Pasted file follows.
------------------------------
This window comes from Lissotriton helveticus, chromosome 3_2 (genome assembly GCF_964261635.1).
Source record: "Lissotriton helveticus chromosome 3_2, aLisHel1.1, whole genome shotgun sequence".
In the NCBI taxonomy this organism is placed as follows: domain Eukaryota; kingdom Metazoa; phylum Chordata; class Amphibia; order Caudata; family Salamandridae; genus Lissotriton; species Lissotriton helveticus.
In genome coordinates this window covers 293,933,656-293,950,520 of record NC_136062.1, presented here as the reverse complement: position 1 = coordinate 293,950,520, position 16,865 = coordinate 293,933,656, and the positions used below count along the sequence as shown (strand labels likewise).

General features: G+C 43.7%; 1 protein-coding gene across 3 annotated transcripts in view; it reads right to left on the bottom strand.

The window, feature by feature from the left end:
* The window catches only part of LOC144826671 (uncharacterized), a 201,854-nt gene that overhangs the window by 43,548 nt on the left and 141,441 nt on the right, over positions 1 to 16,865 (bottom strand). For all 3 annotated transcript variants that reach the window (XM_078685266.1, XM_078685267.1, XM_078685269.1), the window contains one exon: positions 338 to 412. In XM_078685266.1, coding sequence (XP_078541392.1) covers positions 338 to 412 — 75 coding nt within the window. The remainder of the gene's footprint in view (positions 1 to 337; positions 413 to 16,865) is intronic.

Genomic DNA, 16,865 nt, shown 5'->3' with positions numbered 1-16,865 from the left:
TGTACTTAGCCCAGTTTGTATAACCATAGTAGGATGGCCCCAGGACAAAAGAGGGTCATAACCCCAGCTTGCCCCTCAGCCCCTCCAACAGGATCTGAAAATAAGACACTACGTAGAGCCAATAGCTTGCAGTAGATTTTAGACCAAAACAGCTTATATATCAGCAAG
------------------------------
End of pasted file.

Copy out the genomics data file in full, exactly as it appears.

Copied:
This window comes from Lissotriton helveticus, chromosome 3_2 (genome assembly GCF_964261635.1).
Source record: "Lissotriton helveticus chromosome 3_2, aLisHel1.1, whole genome shotgun sequence".
In the NCBI taxonomy this organism is placed as follows: domain Eukaryota; kingdom Metazoa; phylum Chordata; class Amphibia; order Caudata; family Salamandridae; genus Lissotriton; species Lissotriton helveticus.
In genome coordinates this window covers 293,933,656-293,950,520 of record NC_136062.1, presented here as the reverse complement: position 1 = coordinate 293,950,520, position 16,865 = coordinate 293,933,656, and the positions used below count along the sequence as shown (strand labels likewise).

General features: G+C 43.7%; 1 protein-coding gene across 3 annotated transcripts in view; it reads right to left on the bottom strand.

The window, feature by feature from the left end:
* The window catches only part of LOC144826671 (uncharacterized), a 201,854-nt gene that overhangs the window by 43,548 nt on the left and 141,441 nt on the right, over positions 1 to 16,865 (bottom strand). For all 3 annotated transcript variants that reach the window (XM_078685266.1, XM_078685267.1, XM_078685269.1), the window contains one exon: positions 338 to 412. In XM_078685266.1, coding sequence (XP_078541392.1) covers positions 338 to 412 — 75 coding nt within the window. The remainder of the gene's footprint in view (positions 1 to 337; positions 413 to 16,865) is intronic.

Genomic DNA, 16,865 nt, shown 5'->3' with positions numbered 1-16,865 from the left:
TGTACTTAGCCCAGTTTGTATAACCATAGTAGGATGGCCCCAGGACAAAAGAGGGTCATAACCCCAGCTTGCCCCTCAGCCCCTCCAACAGGATCTGAAAATAAGACACTACGTAGAGCCAATAGCTTGCAGTAGATTTTAGACCAAAACAGCTTATATATCAGCAAG